BOSTON (WOMENSENEWS)--As I watched in disbelief the churning clouds of gray smoke that curled skywards from the World Trade Towers, I thought of my parents, and how they had watched a very similar picture 60 years ago.
They watched the newsreels in disbelief as gray clouds of billowing smoke curled upwards from the remains of the American fleet at Pearl Harbor on Dec. 7, 1941, a day that President Franklin Delano Roosevelt said at the time would live in infamy.
Those clouds would change life forever for millions of Americans. My mother and father had recently built a new home and looked forward to a busy and peaceful life raising a family. But soon, my father had enlisted in the U.S. Navy and was aboard an aircraft carrier heading to the Pacific. He would return to us--but so many other fathers would not.
Threats to America and our way of life were a constant part of my childhood. The top half of our car headlights were painted black, so as not to be seen from the air by enemy pilots. On the beach at Ocean City, Md., the boardwalk lights, which I called "the dead-lighted feet" because of their shape, shone only inward. They cast no light out to sea, where enemy U-boats might be prowling.
And even later, when the war had ended, a new threat emerged.
From time to time, the nuns would tell the students in my parochial school to kneel on the floor beside our desks and put our heads in our arms to shield our eyes.
Since St. Michael's School was in Maryland, not that far from the White House, we doubted that "duck and cover" would really protect us in case of nuclear holocaust. The A-bomb was a very real companion of my childhood. I remember saying my prayers and asking for the usual stuff, like God bless my mom and dad and let me pass my Latin test and, oh yes, please don't let us get blown up by the A-bomb.
Era of Unease Had Been Forgotten
I had forgotten the unease that lived just below the surface of American life for so many years: How we all thought it wasn't really going to happen, but maybe, just maybe. . .
Sept. 11, 2001, brought it all back. There was a special twinge for me when I heard that Flight 11 from Boston to Los Angeles had been one of the planes hijacked and crashed.
My daughter lives in LA, and I live here. I can see Logan Airport from the window of my house, and I have flown Flight 11 more times than I can count. I can still remember the faces of the helpful and cheerful Boston-based flight crew as we chatted about our families.
Yet what happened Tuesday was dramatically different than what happened 60 years ago. The airplanes that struck from out of the sky on Dec. 7, l941, were military planes, and they struck military targets.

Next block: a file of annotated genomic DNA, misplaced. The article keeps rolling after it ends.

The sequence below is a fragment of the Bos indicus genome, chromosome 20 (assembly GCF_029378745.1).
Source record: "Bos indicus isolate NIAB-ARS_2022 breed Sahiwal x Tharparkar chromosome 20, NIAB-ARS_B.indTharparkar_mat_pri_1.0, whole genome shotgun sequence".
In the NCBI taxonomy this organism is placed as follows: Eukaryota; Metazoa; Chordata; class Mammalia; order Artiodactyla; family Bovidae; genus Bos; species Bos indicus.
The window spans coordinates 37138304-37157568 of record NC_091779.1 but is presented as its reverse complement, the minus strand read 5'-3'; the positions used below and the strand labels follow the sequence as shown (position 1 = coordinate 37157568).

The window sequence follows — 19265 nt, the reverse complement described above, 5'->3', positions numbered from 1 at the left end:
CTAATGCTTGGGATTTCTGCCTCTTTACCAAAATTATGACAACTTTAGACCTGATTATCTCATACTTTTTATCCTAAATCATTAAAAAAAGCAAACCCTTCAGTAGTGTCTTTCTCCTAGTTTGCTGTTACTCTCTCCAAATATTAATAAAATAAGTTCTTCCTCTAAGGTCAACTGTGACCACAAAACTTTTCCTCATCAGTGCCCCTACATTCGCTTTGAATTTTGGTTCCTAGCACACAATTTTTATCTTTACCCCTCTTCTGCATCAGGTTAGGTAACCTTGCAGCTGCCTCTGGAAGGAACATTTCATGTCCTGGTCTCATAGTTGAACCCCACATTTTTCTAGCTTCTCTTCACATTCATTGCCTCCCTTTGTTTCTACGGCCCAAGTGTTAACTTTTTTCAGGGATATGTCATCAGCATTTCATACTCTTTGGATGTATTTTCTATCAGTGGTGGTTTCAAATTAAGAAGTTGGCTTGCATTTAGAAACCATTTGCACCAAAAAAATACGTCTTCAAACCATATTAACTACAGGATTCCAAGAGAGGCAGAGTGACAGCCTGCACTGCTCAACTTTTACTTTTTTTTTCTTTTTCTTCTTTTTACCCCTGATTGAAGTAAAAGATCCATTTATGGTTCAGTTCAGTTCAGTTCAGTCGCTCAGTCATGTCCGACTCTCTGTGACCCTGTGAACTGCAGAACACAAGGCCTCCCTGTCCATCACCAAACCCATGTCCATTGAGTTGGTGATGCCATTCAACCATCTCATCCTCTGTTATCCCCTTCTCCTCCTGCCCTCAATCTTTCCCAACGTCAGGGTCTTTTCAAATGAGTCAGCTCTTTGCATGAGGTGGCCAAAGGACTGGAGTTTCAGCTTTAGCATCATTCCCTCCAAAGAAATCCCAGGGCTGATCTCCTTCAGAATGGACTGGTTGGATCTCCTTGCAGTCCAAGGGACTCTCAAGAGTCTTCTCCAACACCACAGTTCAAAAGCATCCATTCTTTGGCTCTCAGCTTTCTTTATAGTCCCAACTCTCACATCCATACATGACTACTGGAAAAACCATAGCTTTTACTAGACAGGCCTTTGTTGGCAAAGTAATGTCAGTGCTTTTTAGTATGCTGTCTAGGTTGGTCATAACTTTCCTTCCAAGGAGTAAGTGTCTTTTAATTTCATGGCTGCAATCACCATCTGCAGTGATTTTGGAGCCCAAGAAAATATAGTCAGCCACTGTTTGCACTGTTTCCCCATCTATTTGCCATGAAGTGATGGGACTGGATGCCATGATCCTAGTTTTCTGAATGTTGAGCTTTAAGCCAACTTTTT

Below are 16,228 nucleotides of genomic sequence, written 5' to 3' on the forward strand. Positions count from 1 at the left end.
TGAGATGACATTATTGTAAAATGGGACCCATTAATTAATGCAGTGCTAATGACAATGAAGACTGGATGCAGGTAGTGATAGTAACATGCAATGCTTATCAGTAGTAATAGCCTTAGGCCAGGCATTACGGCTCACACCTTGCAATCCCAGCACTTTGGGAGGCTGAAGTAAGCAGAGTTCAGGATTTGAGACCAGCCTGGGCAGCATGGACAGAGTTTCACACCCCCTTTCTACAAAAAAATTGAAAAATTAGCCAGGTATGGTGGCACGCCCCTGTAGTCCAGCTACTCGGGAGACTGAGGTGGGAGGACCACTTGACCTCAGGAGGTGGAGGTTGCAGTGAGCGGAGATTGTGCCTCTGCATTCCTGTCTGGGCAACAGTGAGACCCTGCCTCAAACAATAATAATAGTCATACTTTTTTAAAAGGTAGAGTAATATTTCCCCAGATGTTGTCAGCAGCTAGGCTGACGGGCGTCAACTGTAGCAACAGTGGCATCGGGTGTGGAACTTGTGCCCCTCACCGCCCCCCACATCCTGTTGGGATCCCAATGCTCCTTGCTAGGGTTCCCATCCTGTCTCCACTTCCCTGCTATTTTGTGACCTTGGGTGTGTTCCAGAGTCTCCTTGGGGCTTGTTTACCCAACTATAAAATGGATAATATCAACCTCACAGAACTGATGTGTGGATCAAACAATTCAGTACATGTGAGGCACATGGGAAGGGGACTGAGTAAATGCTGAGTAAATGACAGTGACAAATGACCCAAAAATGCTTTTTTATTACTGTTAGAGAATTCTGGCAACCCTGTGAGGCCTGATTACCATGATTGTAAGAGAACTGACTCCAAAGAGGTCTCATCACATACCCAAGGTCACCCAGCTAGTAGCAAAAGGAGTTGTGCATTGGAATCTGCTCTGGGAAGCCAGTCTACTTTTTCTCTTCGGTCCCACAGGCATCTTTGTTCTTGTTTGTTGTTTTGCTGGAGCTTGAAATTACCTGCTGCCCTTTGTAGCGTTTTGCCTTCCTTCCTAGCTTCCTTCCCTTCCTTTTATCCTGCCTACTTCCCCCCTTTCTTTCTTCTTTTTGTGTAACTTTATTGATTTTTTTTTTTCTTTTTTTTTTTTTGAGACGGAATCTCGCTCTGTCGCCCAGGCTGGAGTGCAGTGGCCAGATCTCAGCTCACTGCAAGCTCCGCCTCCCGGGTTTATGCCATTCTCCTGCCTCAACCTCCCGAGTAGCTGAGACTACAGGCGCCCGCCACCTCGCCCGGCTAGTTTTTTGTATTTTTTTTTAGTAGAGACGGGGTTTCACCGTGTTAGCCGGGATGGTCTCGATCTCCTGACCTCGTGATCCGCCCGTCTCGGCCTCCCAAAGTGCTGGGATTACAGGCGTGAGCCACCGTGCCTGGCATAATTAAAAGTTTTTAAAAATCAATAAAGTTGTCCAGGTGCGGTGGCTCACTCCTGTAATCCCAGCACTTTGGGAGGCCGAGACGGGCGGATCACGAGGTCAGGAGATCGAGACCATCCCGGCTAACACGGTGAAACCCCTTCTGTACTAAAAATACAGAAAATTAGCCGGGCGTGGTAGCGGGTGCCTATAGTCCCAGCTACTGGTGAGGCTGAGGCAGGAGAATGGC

As reprehensible as that sneak attack might have been, it was made by airplanes wearing their military colors aiming at the warships of another nation.
In this recent assault, our own commercial airliners were used as a hostile air force against us. Innocent women, children, babies, and teen-agers were used as projectiles to give vent to irrational hatred. It was a coward's way of waging war.
Parents; Generation Defended Democracy and So Will We
Perhaps my consolation is that the prospect that faced my parents 60 years ago was of a world torn apart by war, in which millions would die. Democracy stood poised on the knife-edge of fascism and the planet could have faced a future of unspeakable horror.
That is no longer true. My parents' generation saw to it that democracy survived. And so will contemporary Americans.
I wanted to say to the cowards who planned the attack on America as I watched the smoke curl upwards from the ruined World Trade Towers and the surrounding area:
"You haven't got a chance. Do you think for an instant that you can destroy American Democracy? Hitler couldn't do it. The warlords of imperial Japan couldn't do it. Joe Stalin couldn't do it. You guys are pikers compared to them."
From outside, we Americans may seem an unruly lot. We bicker. We fight. One group says nasty things about another group. But when you attack us, all that vanishes. In the 60 years that followed Peal Harbor, we have gone to great lengths to conquer our own demons of gender bias, racism and the other sources of systemic inequities.We still have far, far to go, but we are much better prepared to come together and all of us to be simply Americans--no matter what our gender, skin color, our accent, our religion. We are the last best hope of man and woman-kind because we embrace our values require to embrace difference--just as cowardly terrorists reject it.
We pray to God in different tongues and in different halls. We are American and we will endure.
We will rebuild our buildings and tighten up security at our airports. We may feel a bit more nervous when we get on an elevator or buy an airplane ticket. But the world has changed since the day my parents watched those grainy films of Pearl Harbor. For the better.
As a society, we are freer, more tolerant, more accepting of our differences than ever before. And there is no more Hitler, no more Stalin. Children don't have to pray that atomic bombs will not annihilate them.
Not since the might of Rome spanned the known world has one nation held so much power. And though we have our faults, on the whole, we use that power wisely, compassionately.
Will you destroy us with your fanaticism, your intolerance, your hatred? Not a chance. Your victories are momentary, your power illusory. At this moment the slogan that adorns our money really has a meaning: E pluribus Unum. From many, One.
Caryl Rivers is a professor of journalism at Boston University.